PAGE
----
So, reflecting on this moment, it’s fair to say that this woman has a faith already formed and vibrant as the context in which Jesus will bring his kingdom-work – since that is what a miracle is, an act which reveals the fullness of the kingdom in all its transcendent and yet immanent reality, as God intervenes definitively in our history, both shared and personal – to completion in her and for her.  Recall also, for a moment, Jesus’ disappointment when he could work few miracles because of a lack of faith (Matthew 13:58, and for us here, almost immediately, Mark 6:5-6 ) – there is simply no context in which the works will be received and recognised.

The instantaneous nature of the healing, and Jesus’ immediate reaction, is important – there is no delay for the one who believes, and neither does God delay.  We might recall that the Fathers remind us that it was through faith that Mary conceived what was in her, in other words, the Word in her womb.  This powerful realisation – that all is possible to those who believe – should not at all surprise us.  The central tenet in John’s Gospel is precisely the belief of those who truly enter into discipleship – it is the road to eternal life, indeed, it is already a participation in the life of the Father and the Son and the Spirit (John 1:12; 3:36; 6:40; 12:44; and the extraordinary statement of Christ at 14:12; 20:30-31).

To touch Jesus and be touched by him: there is an intimacy here which is hard for us to grasp – God allows himself to become so much a part of our lived reality that he is actually with us and apparent to our senses.  He allows himself to be the object of our perception.  At least, for those who were with him then – now, our perception, which is graced, a matter supremely of faith, is always at the level of our faith sense, our deep spiritual sense.  And even then it is mediated in some way.  Unmediated experience of God is the heart of an infused contemplation and this always remains God’s gift, as Merton lets us know:

“Mystical contemplation is an intuition of God born of pure love.  It is a gift of God that absolutely transcends all the natural capacities of the soul and which no one can acquire by any effort of his own.  But God gives it to the soul in proportion as it is cleaned and emptied of all affections for things outside of Himself.  In other words, it is God manifesting Himself, according to the promise of Christ, to those who love Him.  Yet the love with which they love Him is also His gift; we only love Him because He has first loved us.  We seek Him because He has already found us.

Contemplation is the light of God playing directly upon the soul.  But every soul is weakened and blinded by the attachment to created things which it tends to love inordinately by reason of original sin.  Consequently, the light of God affects the soul the way the light of the sun affects a diseased eye.  It causes pain.  God’s love is too pure”

Thomas Merton OSCO

This woman, however, has lived with a pain which has almost consumed her – but it is God’s healing love and power which eventually consumes her, because there is now nothing else that she wants, nothing else that she sees, nothing else that holds any value for her whatsoever.

The restoration that Jesus gives is complete.  It doesn’t matter that it happens almost hidden – it is not in God’s nature to withhold that which makes whole – when the circumstances have been perfected then God is utterly himself in that moment – he cannot, in any case, be other than he is.  But we are often other than we should be – so Merton’s image of the diseased eye which is not yet ready to receive light and become the illumination of the soul.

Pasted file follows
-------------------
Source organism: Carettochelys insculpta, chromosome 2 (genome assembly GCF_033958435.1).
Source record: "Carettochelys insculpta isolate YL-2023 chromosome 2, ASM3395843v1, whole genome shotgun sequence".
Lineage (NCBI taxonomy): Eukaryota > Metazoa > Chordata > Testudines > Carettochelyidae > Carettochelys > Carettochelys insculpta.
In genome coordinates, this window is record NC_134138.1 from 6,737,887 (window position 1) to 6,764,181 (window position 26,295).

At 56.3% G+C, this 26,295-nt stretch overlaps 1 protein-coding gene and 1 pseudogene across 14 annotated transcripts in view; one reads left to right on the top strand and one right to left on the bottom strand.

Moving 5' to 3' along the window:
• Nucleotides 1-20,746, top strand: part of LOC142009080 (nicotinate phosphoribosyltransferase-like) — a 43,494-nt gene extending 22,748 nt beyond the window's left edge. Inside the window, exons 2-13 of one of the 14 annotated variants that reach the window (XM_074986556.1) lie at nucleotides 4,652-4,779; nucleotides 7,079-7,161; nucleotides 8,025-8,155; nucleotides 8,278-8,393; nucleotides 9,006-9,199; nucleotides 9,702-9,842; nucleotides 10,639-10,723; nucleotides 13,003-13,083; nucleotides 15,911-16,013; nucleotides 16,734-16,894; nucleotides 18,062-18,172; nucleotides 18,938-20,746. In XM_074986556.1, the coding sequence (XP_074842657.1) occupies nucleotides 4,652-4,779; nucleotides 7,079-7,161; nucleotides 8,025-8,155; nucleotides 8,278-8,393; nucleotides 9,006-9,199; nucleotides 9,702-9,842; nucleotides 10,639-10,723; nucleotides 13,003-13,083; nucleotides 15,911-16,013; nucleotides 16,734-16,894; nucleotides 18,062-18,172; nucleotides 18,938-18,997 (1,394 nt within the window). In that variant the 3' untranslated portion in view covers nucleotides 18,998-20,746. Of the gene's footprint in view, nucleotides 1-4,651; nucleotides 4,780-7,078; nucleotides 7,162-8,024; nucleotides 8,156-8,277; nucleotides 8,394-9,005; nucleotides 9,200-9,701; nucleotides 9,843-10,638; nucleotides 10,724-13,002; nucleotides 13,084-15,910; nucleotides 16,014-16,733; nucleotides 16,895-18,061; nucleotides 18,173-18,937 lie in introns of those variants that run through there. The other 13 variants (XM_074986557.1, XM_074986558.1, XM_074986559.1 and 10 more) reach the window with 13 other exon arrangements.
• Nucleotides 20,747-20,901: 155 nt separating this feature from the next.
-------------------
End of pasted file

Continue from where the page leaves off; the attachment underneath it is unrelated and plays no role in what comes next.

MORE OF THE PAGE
Now Mark allows himself to begin to tie up a few threads for us – in effect, they can only be seen when we have read the whole story as presented to us and then reflect on the interplay of the various parts.  Christ affectionately refers to the woman as “daughter” – he is not patronising her at all, but rather welcoming her as a “daughter of Israel”, one who has her place in the midst of the Chosen People.  This is a necessary affirmation of her being set back in the place where she belongs – Jesus heals and gives back identity.  This woman no longer must hide herself, keep herself apart, seek hoped-for purification but be always denied the chance to confirm it – all that is over for her.  But also, another daughter is waiting to be cured – Jairus’ daughter.  Spiritual and physical are contrasted.  How deep has been this woman’s desire to belong again!

And she has been suffering from this complaint for twelve years.  The age of Jairus’ daughter – twelve years old (verse 42)!  In a sense, life stopped for this woman twelve years before when the haemorrhaging began to be her daily experience, crippling her physically, socially, psychologically.  And now, twelve years after it began, Jesus restores her to life – and it’s not an exaggeration to say this – life had been taken away from her by her complaint and the humiliation it had brought upon her.  So with Jairus’ daughter – at twelve she is leaving behind childhood, even physically, and now Jesus, by restoring her physically to life, sends her into life, changed.

But these reflections are really for next week when we end the passage.  For the moment we can leave the woman, healed and restored, her belief and faith contrasting sharply with the refusal to believe (and that’s what it is – “how can you ask – Who touched me?”) of the crowd and his disciples.  What will be this woman’s overriding emotion?  Joy, surely.  Praise, for what God has done in her.  A sense of re-birth (she has been born again, really, justified by faith we might say, to use Paul’s language in his Letter to the Romans).  And what will she do?  “Faith comes from what is heard”.  Undoubtedly, she will go away and report all the things that God has done for her – why wouldn’t she?

So, the end of our lectio this week is to ask precisely those questions – where does my faith come from, and to whom have I passed it?  Do I see in my life the things that God has done for me, and continues to do for me – how do I respond to those and share them with others?  Or are there things now which have been crippling me for years, perhaps, which I need God’s grace to address – my very life might be slipping away and this is the moment to claim it back?  

How have I shared faith?  Have others come to faith by hearing me?


-Part of our continuous lectio divina on the Gospel According to Mark-